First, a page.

Human and physical geography  describe and understand key aspects of:   ∙ Physical geography, including: climate zones,  mountains and volcanoes.  ∙ Human geography, including: economic activity  including trade links. Climate zones, mountains and volcanoes  ∙ To include a STEM ambassador to talk about  volcanoes and mountains.  ∙ To include trade links with Yorkshire. ∙ Study climate zones, mountains and volcanoes,  (link this with work on a region of a European   country).  ∙ Study types of settlement, land use and economic  activity in the European region, including trade   links.  ∙ Study some physical and human processes [for  example, volcanic eruptions, a factory closure]   focusing on the given region in a European   country.
Geographical skills and fieldwork   ∙ Use maps, atlases, globes and digital/computer  mapping to locate countries and describe features  studied.  ∙ Use the eight points of a compass, four-figure grid  references, symbols and key (including the use of  Ordnance Survey maps) to build their knowledge of  the United Kingdom and the wider world.  ∙ Use fieldwork to observe, measure, record and  present the human and physical features in the  local area using a range of methods, including   sketch maps, plans and graphs, and digital   technologies.  ∙ To use an orienteering activity where children  navigate the field, using maps to find words and  sentences in order to solve a problem.  ∙ To visit Stanley Marsh to use fieldwork skills.  Links can be made to topic areas:  ∙ Use maps, atlases, globes, Google Earth.  ∙ Use of aerial photographs and secondary sources  for local area, the county of Yorkshire or a region  within a European country.  ∙ Link work on compass points and direction to work  in PE and orienteering.  ∙ Collect and record evidence, analyse evidence and  draw conclusions.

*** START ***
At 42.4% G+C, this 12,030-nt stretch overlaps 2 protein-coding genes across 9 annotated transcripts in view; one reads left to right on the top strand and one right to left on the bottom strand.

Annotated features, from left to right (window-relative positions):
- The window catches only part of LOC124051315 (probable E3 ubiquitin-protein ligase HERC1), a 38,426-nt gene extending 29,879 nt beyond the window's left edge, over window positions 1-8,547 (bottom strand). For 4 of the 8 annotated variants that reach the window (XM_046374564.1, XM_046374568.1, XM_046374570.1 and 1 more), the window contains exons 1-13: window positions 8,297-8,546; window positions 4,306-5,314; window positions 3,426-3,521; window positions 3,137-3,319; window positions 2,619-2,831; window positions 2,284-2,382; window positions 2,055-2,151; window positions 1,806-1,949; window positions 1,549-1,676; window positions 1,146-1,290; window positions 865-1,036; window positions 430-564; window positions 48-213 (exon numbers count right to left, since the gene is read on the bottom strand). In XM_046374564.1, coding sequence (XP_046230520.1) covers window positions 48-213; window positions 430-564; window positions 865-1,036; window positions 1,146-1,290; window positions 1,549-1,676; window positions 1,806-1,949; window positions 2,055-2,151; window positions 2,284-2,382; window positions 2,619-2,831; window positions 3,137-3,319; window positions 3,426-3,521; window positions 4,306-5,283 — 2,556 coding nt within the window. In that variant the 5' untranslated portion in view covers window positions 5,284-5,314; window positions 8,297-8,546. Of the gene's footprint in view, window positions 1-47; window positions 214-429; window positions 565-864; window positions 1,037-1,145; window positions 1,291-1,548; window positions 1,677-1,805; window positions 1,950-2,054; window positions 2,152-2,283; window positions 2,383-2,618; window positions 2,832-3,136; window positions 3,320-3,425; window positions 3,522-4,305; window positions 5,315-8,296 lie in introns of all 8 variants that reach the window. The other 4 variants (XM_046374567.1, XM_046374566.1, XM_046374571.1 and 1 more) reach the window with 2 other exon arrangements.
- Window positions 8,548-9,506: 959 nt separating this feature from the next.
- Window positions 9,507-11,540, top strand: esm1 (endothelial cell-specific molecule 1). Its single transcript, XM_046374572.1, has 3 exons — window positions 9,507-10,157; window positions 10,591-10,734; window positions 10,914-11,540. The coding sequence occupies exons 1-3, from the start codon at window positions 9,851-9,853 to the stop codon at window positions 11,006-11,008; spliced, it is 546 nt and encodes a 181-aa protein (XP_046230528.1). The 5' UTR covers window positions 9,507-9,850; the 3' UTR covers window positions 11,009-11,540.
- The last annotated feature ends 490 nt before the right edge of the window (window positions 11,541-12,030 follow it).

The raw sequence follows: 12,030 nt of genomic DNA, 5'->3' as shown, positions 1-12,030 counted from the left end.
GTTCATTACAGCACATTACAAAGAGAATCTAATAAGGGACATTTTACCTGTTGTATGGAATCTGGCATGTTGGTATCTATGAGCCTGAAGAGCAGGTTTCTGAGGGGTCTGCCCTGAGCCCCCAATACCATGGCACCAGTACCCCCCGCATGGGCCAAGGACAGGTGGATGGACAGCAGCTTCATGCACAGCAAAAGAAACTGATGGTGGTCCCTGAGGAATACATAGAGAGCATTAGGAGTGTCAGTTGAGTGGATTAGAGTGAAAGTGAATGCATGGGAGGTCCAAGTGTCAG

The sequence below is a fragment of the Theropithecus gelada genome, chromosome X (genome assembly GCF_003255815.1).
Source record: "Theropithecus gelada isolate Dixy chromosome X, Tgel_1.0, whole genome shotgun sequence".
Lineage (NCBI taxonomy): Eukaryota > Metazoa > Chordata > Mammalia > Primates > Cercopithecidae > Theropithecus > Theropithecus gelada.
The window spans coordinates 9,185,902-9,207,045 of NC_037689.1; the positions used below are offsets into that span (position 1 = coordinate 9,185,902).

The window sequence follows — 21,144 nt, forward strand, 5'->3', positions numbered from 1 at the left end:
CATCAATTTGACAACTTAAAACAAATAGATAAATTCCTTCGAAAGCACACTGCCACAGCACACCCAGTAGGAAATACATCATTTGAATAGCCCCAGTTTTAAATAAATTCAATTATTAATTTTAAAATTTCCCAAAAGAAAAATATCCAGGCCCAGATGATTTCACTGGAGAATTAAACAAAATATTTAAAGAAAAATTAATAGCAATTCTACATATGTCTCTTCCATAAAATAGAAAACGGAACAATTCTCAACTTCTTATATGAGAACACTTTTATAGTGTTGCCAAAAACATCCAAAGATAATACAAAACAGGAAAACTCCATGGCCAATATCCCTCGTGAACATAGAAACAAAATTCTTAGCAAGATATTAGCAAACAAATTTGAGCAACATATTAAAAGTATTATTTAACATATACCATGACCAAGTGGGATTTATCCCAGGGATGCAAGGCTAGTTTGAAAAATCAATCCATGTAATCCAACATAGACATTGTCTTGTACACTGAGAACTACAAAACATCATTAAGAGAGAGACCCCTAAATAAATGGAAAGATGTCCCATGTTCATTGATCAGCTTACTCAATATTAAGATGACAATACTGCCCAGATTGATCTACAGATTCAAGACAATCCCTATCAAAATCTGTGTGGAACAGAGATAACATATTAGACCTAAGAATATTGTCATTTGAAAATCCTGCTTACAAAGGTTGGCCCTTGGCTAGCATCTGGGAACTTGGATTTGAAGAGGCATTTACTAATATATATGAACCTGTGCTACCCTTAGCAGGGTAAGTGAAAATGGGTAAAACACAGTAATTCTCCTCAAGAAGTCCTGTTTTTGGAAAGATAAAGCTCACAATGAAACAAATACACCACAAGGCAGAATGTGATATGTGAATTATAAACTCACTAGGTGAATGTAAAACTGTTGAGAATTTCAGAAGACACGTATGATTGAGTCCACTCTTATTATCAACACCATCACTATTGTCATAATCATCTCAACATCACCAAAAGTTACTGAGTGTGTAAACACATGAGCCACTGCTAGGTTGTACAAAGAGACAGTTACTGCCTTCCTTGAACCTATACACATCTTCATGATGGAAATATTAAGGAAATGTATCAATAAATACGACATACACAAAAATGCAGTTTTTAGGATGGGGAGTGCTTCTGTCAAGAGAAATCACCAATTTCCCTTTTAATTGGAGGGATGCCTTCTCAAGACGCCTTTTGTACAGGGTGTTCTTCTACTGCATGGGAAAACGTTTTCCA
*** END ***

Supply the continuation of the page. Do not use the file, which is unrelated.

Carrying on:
Geography 

Year 5

Statutory requirements ( National curriculum)  Stanley Grove’s Essentials  Suggested activities
Locational knowledge  ∙ Locate the world’s countries, using maps to focus  on North and South America, concentrating on   their environmental regions, key physical and   human characteristics, countries, and major cities. ∙ Name and locate counties and cities of the United  Kingdom, geographical regions and their   identifying human and physical characteristics, key  topographical features (including hills, mountains,  coasts and rivers), and land-use patterns; and   understand how some of these aspects have   changed over time.  ∙ Identify the position and significance of latitude,  longitude, Equator, Northern Hemisphere,   Southern Hemisphere, the Tropics of Cancer and  Capricorn, Arctic and Antarctic Circle. Locational knowledge:   ∙ To include map work, covering the whole world.  ∙ To use latitude, longitude, Equator, Northern  Hemisphere, Southern Hemisphere, the Tropics of  Cancer and Capricorn, Arctic and Antarctic Circle. ∙ To identify land-use in the local area, including  where mining took place.  ∙ To visit National Coal Mining Museum in Wakefield  to understand how aspects of land-use have   changed over time. Use globes and maps of the  world, focusing on mountains and rivers.  ∙ Visit the local area / region of Yorkshire or other  counties on class trips. ∙ To understand the relative sizes of places (for  example Stanley vs Leeds)Use keys and symbols to  identify major road and rail networks.  ∙ Use a range of secondary sources (for example,  internet, pictures, photographs, information texts,  videos, Google Earth) to identify human and   physical characteristics, key topographical features  and land-use patterns of the counties and cities of  England, and countries / major cities of North and  South America.  ∙ To name and locate human an physical features  (mountains and rivers)  ∙ Use UK and world maps at a range of scales. ∙ To recap locating: Equator, Tropic of   Capricorn/Cancer, Arctic Circle and to introduce  line of latitude and longitude.